We also observed limited mortality of cockroaches exposed to substrates treated with Phantom. This reduced mortality might be explained by its mode of action. The active metabolite of chlorfenapyr (AC 303,268) is a halogenated pyrrole that disrupts the ion transport system of the respiratory chain in mitochondria, resulting in progressive inhibition of adenosine triphosphate synthesis and a delayed lethal effect [29]. The slower effect of Phantom, compared with conventional neurotoxicants, such as pyrethroids, has been observed in the American cockroach, which produced >90% mortality only after 28-day of exposure to dry residues of the product [30]. In light of this, we prolonged the observational period of mortality of cockroaches that were exposed to Phantom to two weeks, but the mortality did not exceed 20% on any of the used substrates.
Although our results revealed that the majority of tested insecticides provided high efficacy on all tested substrates, the rates at which cockroach mortality occurred varied across different insecticides and substrates. This is indicative of physical and chemical interactions between insecticides and the substrates they were applied on. While the mode of action of the active ingredients, adjuvant and surfactants present in formulations determine the potential insecticidal activity of the compounds [31], the type of substrate greatly affect their residual activity [21]. In general, insecticides on non-porous substrates such as tile, glass, and steel are more effective than on porous surfaces [21,32,33,34]. The effect of substrate type on the insecticide efficacy was evident in our evaluations with Transport GHP and Temprid SC on tile, whose mortality rates were faster when compared with evaluations of the same products on a porous substrate such as wood. Higher mortality rates provided by pyrethroid-based formulations on non-porous substrates has been related to a greater availability of the insecticide deposit to be picked up by the insects [34,35]. The German cockroach, Blattella germanica (L.), picked up more permethrin when exposed to glass and tile than plywood and vinyl [32]. On the contrary, more porous materials absorb certain insecticide formulations making them less available to the insects [17] and this seems to have occurred with Transport GHP on concrete and wood, and Temprid SC on wood. A delayed toxicity response of cockroaches treated with Temprid SC and Transport GHP on wood suggest that these insecticide products might be less effective against cockroaches residing on this type of absorptive material. On concrete, the presence of alkaline compounds can accelerate the breakdown of certain insecticides [21,36], and this could have also reduced the toxicity of Transport GHP to Turkestan cockroaches in our study. Some insecticide formulations, however, are not greatly affected by the surfaces they are deposited on [21], and this might have been the case of Tandem and Demand CS, which killed cockroaches at a similar rate on all substrates. Further studies are required to investigate other factors that can affect the toxicity of insecticide deposits to Turkestan cockroaches including the age of insecticide deposits, repellency, and environmental conditions such as humidity and temperature.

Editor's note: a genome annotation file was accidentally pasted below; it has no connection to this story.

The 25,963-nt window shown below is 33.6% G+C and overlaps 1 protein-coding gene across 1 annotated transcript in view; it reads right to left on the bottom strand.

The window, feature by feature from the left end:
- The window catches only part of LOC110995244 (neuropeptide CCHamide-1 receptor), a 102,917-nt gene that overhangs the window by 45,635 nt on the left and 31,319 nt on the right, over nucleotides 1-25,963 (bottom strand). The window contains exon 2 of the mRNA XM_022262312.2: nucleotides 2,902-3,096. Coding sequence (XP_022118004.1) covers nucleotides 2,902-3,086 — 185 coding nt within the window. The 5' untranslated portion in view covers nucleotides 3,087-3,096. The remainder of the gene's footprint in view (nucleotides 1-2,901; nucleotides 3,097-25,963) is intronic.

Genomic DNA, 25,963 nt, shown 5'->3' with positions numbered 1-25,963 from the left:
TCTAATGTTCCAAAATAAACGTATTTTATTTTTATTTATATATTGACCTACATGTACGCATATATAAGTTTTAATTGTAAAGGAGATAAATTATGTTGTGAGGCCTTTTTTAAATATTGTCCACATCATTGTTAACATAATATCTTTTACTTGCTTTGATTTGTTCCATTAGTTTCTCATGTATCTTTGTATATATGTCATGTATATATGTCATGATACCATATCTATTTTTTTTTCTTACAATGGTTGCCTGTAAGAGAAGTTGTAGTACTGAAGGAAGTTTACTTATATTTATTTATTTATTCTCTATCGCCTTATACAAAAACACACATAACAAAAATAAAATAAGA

Previous studies have also shown that encapsulated formulations may reduce problems associated with porous and chemically reactive substrates [21,32,37]. We evaluated Demand CS, a product manufactured with microencapsulation technology, which encloses the active ingredient in a polymer shell [35]. These protective effects of microencapsulation seemed to have occurred in the evaluations with Demand CS, which provided similar rates of mortality to cockroaches in all substrates tested. Since Demand CS and Tandem was similarly effective on all three substrates, targeted application of these products might be a useful practice for the management of this pest.